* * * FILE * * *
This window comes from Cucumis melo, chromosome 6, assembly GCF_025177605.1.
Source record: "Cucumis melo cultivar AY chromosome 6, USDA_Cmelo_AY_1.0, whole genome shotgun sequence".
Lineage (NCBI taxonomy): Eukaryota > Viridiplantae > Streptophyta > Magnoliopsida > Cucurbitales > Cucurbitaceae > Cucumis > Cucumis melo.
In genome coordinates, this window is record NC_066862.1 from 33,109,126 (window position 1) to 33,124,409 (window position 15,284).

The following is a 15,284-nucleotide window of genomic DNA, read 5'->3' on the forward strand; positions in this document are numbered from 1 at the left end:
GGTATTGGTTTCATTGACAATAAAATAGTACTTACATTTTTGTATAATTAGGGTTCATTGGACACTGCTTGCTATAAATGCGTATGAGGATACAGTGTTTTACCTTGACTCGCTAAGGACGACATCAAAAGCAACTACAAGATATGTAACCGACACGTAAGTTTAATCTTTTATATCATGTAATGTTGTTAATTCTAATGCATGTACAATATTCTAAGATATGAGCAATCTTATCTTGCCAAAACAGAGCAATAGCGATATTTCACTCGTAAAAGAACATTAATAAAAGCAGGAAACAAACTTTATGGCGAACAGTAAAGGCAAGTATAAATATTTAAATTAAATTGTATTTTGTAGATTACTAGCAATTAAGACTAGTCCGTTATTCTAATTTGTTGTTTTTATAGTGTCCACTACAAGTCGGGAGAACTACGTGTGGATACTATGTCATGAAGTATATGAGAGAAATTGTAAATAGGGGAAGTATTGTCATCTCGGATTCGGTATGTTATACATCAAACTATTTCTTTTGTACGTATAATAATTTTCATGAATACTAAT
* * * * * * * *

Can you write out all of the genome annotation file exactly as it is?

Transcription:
This window comes from Cucumis melo, chromosome 6, assembly GCF_025177605.1.
Source record: "Cucumis melo cultivar AY chromosome 6, USDA_Cmelo_AY_1.0, whole genome shotgun sequence".
Lineage (NCBI taxonomy): Eukaryota > Viridiplantae > Streptophyta > Magnoliopsida > Cucurbitales > Cucurbitaceae > Cucumis > Cucumis melo.
In genome coordinates, this window is record NC_066862.1 from 33,109,126 (window position 1) to 33,124,409 (window position 15,284).

The following is a 15,284-nucleotide window of genomic DNA, read 5'->3' on the forward strand; positions in this document are numbered from 1 at the left end:
GGTATTGGTTTCATTGACAATAAAATAGTACTTACATTTTTGTATAATTAGGGTTCATTGGACACTGCTTGCTATAAATGCGTATGAGGATACAGTGTTTTACCTTGACTCGCTAAGGACGACATCAAAAGCAACTACAAGATATGTAACCGACACGTAAGTTTAATCTTTTATATCATGTAATGTTGTTAATTCTAATGCATGTACAATATTCTAAGATATGAGCAATCTTATCTTGCCAAAACAGAGCAATAGCGATATTTCACTCGTAAAAGAACATTAATAAAAGCAGGAAACAAACTTTATGGCGAACAGTAAAGGCAAGTATAAATATTTAAATTAAATTGTATTTTGTAGATTACTAGCAATTAAGACTAGTCCGTTATTCTAATTTGTTGTTTTTATAGTGTCCACTACAAGTCGGGAGAACTACGTGTGGATACTATGTCATGAAGTATATGAGAGAAATTGTAAATAGGGGAAGTATTGTCATCTCGGATTCGGTATGTTATACATCAAACTATTTCTTTTGTACGTATAATAATTTTCATGAATACTAAT